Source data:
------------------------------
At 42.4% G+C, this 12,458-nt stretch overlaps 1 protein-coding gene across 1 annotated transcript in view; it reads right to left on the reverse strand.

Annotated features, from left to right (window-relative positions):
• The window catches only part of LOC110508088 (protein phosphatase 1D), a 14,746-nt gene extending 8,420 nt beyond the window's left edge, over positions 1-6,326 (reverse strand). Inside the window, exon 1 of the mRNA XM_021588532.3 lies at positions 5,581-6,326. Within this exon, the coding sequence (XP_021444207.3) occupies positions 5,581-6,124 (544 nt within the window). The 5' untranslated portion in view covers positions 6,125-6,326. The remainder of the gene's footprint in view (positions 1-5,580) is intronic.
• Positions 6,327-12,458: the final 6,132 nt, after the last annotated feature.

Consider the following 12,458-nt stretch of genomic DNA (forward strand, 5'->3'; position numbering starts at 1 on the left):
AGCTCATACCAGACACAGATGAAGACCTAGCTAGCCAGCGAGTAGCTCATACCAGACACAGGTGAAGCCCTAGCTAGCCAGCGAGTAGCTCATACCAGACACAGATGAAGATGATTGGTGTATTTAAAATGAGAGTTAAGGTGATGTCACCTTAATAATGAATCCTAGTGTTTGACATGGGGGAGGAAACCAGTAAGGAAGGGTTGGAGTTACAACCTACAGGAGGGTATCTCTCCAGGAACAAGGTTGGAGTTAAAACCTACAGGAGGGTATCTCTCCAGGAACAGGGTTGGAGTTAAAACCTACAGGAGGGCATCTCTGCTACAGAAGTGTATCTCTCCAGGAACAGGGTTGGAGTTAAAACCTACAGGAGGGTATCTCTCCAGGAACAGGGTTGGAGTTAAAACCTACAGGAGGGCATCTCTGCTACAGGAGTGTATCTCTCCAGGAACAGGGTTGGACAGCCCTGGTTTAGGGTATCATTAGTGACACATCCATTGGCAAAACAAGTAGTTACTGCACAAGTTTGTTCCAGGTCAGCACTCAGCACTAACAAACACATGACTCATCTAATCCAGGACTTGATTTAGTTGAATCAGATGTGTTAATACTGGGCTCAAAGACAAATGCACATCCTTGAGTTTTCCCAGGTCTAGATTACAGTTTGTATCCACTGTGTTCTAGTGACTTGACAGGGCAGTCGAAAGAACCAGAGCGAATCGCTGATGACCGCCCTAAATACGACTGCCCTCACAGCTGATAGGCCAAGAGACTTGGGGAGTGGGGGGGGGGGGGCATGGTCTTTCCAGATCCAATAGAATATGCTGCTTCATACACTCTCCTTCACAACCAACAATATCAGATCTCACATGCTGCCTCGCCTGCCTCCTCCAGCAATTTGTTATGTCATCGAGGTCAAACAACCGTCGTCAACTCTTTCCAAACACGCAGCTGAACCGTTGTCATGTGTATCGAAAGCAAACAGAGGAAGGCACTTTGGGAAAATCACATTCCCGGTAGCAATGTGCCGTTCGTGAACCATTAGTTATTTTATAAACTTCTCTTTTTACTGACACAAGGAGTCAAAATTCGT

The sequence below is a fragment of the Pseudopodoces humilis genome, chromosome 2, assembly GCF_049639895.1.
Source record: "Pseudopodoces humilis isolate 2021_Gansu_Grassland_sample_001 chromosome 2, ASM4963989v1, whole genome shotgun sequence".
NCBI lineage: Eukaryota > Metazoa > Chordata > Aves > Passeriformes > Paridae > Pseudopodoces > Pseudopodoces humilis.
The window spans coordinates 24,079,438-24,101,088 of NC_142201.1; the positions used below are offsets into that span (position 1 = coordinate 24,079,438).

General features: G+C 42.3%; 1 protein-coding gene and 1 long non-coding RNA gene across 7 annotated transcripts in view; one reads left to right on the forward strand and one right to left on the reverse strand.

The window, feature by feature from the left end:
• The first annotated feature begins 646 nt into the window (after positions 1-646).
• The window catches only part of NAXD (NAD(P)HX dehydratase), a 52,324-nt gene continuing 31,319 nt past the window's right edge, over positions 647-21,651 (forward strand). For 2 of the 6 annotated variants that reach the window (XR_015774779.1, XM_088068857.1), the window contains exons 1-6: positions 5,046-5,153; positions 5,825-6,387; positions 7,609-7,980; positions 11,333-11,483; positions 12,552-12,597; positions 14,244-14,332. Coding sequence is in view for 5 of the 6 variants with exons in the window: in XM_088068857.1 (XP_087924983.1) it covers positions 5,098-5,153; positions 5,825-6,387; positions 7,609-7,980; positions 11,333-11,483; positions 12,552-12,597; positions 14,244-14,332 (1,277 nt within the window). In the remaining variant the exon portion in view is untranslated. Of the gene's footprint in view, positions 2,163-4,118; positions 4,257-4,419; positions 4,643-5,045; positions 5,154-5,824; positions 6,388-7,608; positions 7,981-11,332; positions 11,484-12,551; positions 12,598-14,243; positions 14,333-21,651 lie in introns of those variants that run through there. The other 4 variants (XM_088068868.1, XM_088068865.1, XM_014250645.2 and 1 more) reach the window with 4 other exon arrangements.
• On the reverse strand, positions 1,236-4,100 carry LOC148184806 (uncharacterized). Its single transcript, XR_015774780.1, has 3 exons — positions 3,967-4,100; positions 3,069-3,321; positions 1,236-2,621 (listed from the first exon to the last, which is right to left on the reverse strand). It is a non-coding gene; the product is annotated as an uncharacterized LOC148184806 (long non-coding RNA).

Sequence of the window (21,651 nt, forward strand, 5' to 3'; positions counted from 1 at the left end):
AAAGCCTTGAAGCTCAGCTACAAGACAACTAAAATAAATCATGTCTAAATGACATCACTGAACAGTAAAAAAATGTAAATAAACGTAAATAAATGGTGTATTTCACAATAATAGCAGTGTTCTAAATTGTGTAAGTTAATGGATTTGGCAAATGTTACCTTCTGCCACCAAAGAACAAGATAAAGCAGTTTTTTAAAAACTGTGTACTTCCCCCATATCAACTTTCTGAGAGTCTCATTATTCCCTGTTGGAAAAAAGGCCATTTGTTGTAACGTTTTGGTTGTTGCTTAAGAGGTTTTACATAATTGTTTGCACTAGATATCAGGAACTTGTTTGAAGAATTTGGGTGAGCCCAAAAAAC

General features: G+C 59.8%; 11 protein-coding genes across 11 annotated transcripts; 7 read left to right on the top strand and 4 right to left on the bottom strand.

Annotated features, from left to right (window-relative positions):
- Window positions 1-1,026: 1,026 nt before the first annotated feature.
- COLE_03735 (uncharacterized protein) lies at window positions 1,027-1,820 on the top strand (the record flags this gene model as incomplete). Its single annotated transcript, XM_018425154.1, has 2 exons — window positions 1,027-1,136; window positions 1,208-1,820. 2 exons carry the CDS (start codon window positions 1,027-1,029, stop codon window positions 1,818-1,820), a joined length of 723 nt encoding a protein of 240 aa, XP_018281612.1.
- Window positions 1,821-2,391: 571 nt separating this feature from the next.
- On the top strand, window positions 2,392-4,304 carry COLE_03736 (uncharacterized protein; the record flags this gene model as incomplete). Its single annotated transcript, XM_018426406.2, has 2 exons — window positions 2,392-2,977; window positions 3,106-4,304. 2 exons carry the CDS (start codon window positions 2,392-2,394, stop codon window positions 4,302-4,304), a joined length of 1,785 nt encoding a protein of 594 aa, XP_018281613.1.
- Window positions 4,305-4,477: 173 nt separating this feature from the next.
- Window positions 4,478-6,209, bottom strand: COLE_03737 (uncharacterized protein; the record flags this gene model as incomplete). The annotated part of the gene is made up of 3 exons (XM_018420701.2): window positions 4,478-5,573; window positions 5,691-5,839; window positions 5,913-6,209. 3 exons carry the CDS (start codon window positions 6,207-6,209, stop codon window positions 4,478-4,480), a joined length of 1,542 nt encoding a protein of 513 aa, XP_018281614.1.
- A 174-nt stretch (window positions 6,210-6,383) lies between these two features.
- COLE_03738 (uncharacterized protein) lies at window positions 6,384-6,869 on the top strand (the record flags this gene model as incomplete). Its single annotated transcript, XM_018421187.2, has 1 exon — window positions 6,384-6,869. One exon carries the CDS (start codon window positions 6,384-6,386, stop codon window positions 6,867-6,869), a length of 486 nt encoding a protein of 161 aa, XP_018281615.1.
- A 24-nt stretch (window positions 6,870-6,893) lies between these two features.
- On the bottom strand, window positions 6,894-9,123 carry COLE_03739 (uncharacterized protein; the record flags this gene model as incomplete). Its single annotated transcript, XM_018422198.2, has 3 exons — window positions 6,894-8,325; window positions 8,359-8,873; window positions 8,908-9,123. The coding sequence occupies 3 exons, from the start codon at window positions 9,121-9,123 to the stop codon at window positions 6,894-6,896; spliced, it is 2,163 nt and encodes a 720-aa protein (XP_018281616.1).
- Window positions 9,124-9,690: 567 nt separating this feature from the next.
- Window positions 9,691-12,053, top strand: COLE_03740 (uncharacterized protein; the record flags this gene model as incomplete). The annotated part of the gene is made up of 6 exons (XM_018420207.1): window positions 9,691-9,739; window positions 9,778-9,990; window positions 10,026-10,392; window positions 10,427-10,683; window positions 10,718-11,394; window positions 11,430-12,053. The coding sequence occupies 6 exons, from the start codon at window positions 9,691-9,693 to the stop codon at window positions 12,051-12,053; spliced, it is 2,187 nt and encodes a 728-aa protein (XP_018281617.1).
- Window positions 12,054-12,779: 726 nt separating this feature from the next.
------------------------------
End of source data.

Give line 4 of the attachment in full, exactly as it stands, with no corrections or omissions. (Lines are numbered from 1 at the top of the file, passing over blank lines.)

• Positions 6,327-12,458: the final 6,132 nt, after the last annotated feature.